A new take on the bunker rake

The latest COVID-19-inspired, touchless invention moves the rake off the golf course and into your bag.
A new personal bunker rake, the Trap Wizard, fits in your bag.

Golf has been one of the fortunate industries to enjoy a "pandemic bump" in 2020. The socially-distanced nature of the game combined with operators' commitment to the "touchless" golf experience has facilitated a healthy pastime in a nervous year. You've no doubt noticed such operational changes at the golf courses you've played this year such as flagsticks left in, innovative cup solutions, single-rider carts, removal of water stations and courses going cash-less or prepaid.

Another popular move at courses coast-to-coast has been the removal of bunker rakes, a common touch point worth eliminating when a contagion is on the loose. Six months later, some courses have brought them back onto the course, while most have not. According to a poll of my Twitter followers, over 70% of respondents say rakes remain in the barn at their home course.

With operators rethinking every element of the golf experience for 2020 and beyond, bunker rakes are by no means assured of coming back at your home course. Consider a recent article from the USGA Green Section's George Waters on rakes. Among the reasons to consider never bringing rakes back is the expense to the course (a thoroughly trapped layout could have $5,000-10,000 worth of rakes scattered around the grounds). Rakes slow down morning mowing. They can create rulings issues in competition and slow pace of play.

There's also the age-old debate: Should rakes be places inside or outside bunkers?

Brady Wilson, general mangaer of Ak-Chin Southern Dunes, who told us this spring they had removed the rakes at his bunker-laden, Aussie Sandbelt-style designed course, told me they are not yet back. When overseeding is complete in November, he is considering putting only greenside rakes back.

Other courses are reducing or eliminating how many bunkers there are. Consider the case of Eisenhower Golf Course outside Annapolis, Maryland. Golf Course Industry magazine reports on the renovation by architect Andrew Green that will remove ALL bunkers in the 2.0 design.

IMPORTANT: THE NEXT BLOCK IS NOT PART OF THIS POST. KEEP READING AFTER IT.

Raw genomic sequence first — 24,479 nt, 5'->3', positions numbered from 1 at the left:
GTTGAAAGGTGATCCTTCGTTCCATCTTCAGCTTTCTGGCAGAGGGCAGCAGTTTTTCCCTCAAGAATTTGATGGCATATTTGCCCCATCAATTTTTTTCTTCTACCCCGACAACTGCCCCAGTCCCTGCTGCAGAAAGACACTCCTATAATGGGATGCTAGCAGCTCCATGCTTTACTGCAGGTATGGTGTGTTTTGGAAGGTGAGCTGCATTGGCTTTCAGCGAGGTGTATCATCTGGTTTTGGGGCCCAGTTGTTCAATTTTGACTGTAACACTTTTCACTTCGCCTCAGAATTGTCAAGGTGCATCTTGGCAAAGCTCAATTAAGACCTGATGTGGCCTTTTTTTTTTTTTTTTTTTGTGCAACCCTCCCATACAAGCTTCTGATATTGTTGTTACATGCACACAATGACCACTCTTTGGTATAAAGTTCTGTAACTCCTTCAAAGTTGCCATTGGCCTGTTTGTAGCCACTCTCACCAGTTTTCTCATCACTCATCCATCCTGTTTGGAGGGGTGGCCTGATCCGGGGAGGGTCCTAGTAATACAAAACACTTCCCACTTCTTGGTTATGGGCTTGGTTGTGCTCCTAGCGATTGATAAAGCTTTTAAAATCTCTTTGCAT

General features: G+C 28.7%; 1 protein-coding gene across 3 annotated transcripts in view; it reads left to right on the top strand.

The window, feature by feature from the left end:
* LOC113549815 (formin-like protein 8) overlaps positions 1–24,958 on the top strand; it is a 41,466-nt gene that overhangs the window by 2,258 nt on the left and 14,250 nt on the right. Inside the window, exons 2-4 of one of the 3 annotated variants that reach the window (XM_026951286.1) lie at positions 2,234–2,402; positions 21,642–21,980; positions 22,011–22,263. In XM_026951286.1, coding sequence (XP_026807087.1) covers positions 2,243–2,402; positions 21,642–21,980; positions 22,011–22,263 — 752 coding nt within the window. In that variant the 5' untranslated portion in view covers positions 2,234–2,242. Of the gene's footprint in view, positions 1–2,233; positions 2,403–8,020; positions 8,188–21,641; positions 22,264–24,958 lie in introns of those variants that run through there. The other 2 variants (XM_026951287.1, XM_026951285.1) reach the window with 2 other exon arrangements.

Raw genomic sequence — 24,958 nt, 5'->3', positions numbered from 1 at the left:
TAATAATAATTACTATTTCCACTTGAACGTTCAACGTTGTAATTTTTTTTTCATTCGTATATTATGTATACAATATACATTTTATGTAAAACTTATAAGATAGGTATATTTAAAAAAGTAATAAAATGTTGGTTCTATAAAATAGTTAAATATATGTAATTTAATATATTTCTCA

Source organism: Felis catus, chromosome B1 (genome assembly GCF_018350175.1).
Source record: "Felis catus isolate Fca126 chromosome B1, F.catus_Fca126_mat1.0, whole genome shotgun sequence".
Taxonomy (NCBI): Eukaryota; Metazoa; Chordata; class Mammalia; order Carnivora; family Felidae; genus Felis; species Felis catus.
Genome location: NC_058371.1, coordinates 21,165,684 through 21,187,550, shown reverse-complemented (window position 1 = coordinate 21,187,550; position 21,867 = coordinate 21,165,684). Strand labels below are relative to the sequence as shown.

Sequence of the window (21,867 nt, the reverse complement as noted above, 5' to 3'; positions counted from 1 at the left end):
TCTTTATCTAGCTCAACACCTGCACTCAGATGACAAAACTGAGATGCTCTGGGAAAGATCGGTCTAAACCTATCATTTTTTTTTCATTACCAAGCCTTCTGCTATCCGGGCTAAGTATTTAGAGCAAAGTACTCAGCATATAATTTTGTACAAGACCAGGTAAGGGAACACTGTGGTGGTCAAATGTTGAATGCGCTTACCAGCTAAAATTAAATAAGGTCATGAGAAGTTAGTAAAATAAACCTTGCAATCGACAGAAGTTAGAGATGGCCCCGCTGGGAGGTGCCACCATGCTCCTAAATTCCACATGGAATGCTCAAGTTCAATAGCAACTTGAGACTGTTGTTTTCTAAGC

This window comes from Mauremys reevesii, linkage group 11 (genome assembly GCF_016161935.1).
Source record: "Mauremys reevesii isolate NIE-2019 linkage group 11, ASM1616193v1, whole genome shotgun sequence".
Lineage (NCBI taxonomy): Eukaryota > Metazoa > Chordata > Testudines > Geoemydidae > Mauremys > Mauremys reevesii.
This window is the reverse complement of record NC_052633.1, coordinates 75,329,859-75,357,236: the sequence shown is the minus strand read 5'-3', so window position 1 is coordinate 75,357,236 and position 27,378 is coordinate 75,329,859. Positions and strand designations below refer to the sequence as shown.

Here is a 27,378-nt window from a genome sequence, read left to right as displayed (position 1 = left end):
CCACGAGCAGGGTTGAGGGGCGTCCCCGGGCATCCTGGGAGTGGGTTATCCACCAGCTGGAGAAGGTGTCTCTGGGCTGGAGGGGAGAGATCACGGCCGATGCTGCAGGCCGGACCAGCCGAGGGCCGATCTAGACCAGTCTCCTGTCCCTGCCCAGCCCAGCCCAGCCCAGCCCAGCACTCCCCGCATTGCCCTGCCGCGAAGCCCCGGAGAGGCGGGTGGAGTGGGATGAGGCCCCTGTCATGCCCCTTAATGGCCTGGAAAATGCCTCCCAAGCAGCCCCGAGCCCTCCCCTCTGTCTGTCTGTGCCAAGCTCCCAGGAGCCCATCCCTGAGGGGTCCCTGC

New bunker rake invention suggests a personal solution

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Trap Wizard: A personal, lightweight bunker rake

This year we've noticed complaints about bunker upkeep in many Golf Advisor reviews, and I've noticed at some local, low-end and muni courses that traps have deteriorated in quality with puddles in the center and weeds around the edges. In spite of heavy play, some courses have still dealt with labor challenges.

So what if the onus of bunker upkeep was placed more on the player and not the golf course staff? That's the logic behind Perry Satterlee's new product, the Trap Wizard. The Seattle resident realized when rakes at his home club were removed this spring that there was a unique way to solve the issue: Give each player their own rake.

"We want to advance the sport to the point where you're playing faster and shift responsibility away from the course and onto the player," said Satterlee.

The gist is that rather than an all or nothing approach dictated by the course, players would instead carry personal ones in their bag. The Trap Wizard is just .6 pounds (275g) of aluminum and folds up into your bag. It is less of a burden than a golf umbrella.

The Trap Wizard ($49.99 retail at TrapWizards.com) contraption is pretty foolproof: just pull it out of your bag and fold out the two collapsed rake arms. The rake works well pulling sand towards you. Pushing sand, at first, can cause the two rake to fold back down, but as sand starts to work its way into every crevasse of the device, it stiffens up and becomes easier to push. The Trap Wizard is shorter than the average rake you encounter on the course, so a little extra knee bend is required for leverage.

"I've ran it over 20 times in my car," said Satterlee. "You can't really destroy these things."

One thing is for sure, the smooth aluminum handle won't splinter in your hand like those decaying wooden rakes are wont to do.

So how could a personal bunker rake replace the traditional army of on-course rakes after the pandemic? Perhaps private club greens committees would provide each member with a personal rake (like a personal sand bottle) and market it as a way to improve course maintenance and pace.